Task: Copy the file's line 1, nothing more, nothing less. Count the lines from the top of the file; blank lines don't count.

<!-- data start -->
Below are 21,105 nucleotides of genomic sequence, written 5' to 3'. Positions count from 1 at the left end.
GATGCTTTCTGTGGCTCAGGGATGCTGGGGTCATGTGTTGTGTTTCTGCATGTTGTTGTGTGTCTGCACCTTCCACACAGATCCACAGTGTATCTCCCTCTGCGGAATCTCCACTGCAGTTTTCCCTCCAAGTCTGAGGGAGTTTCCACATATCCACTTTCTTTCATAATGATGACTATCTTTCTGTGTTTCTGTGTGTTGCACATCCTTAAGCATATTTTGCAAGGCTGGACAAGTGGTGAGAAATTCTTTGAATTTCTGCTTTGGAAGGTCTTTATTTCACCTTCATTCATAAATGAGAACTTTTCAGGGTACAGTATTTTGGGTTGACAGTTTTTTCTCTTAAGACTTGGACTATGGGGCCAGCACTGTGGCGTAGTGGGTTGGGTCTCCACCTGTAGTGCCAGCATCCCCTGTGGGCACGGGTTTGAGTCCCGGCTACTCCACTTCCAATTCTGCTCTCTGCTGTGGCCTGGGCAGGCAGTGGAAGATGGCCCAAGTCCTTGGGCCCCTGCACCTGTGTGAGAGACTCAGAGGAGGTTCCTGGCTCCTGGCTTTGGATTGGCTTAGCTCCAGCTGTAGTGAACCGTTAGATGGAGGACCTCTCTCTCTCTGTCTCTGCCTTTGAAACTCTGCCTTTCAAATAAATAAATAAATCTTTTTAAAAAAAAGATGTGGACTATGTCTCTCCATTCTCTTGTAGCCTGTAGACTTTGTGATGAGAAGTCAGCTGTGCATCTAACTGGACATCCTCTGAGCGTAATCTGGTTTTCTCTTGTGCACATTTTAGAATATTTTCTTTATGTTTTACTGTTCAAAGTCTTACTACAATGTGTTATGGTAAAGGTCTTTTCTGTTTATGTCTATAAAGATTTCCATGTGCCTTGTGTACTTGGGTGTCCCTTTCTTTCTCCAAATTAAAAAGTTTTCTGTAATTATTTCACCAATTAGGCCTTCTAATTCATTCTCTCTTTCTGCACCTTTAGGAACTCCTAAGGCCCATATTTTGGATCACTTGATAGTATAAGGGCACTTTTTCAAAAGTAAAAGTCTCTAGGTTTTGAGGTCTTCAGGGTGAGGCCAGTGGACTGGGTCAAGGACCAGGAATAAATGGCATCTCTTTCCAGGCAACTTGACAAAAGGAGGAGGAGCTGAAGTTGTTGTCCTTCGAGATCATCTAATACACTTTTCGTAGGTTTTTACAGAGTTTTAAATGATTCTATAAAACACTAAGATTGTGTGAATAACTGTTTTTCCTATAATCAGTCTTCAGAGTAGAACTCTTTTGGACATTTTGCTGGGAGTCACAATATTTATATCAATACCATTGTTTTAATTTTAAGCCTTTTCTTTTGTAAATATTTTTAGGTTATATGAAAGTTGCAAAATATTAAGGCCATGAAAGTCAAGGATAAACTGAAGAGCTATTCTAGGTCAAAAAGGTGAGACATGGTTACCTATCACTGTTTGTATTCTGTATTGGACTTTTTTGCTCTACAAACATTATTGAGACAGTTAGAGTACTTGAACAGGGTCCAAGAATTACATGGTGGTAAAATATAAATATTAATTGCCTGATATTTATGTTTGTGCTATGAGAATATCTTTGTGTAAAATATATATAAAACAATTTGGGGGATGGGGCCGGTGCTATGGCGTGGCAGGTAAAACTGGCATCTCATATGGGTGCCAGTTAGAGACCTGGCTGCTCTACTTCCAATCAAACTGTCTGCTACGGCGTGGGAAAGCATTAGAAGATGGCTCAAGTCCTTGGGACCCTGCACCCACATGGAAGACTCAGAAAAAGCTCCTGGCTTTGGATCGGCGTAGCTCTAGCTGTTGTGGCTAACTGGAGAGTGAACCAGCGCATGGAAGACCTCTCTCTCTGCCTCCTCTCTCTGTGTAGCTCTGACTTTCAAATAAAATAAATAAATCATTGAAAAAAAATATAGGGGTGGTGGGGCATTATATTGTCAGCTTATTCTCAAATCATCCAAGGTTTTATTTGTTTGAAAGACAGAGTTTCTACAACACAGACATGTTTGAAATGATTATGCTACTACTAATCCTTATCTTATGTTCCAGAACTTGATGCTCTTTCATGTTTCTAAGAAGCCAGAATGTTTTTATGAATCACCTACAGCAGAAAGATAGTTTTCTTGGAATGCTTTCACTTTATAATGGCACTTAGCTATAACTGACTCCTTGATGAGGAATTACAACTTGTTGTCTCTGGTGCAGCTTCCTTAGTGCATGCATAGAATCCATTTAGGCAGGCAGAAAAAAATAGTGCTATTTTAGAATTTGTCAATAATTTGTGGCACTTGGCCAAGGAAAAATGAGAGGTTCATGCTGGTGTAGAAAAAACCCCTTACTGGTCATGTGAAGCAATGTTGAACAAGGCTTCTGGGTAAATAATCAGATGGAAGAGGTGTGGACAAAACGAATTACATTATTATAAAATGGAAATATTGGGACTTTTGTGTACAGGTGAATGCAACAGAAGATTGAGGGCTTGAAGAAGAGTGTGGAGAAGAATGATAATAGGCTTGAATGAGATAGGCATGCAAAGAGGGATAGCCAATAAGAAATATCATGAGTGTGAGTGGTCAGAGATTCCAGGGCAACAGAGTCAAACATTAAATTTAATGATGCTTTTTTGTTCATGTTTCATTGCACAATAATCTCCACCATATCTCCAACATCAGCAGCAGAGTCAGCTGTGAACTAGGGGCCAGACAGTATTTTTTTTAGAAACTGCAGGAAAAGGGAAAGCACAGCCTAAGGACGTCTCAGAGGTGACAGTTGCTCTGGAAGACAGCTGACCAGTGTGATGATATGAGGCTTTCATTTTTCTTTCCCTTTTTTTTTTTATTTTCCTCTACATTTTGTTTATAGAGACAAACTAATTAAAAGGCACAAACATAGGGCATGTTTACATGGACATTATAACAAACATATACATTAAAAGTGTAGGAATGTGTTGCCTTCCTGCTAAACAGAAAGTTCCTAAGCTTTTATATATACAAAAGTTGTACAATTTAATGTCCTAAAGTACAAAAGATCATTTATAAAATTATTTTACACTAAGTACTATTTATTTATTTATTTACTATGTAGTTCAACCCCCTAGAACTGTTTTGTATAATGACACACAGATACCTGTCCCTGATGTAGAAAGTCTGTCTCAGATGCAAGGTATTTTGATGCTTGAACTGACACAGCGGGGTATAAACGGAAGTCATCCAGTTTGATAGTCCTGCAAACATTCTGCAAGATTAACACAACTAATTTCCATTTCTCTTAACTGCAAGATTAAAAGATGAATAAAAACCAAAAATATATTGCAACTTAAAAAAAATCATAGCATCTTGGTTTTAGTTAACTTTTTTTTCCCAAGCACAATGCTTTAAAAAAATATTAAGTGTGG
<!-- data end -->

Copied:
Below are 21,105 nucleotides of genomic sequence, written 5' to 3'. Positions count from 1 at the left end.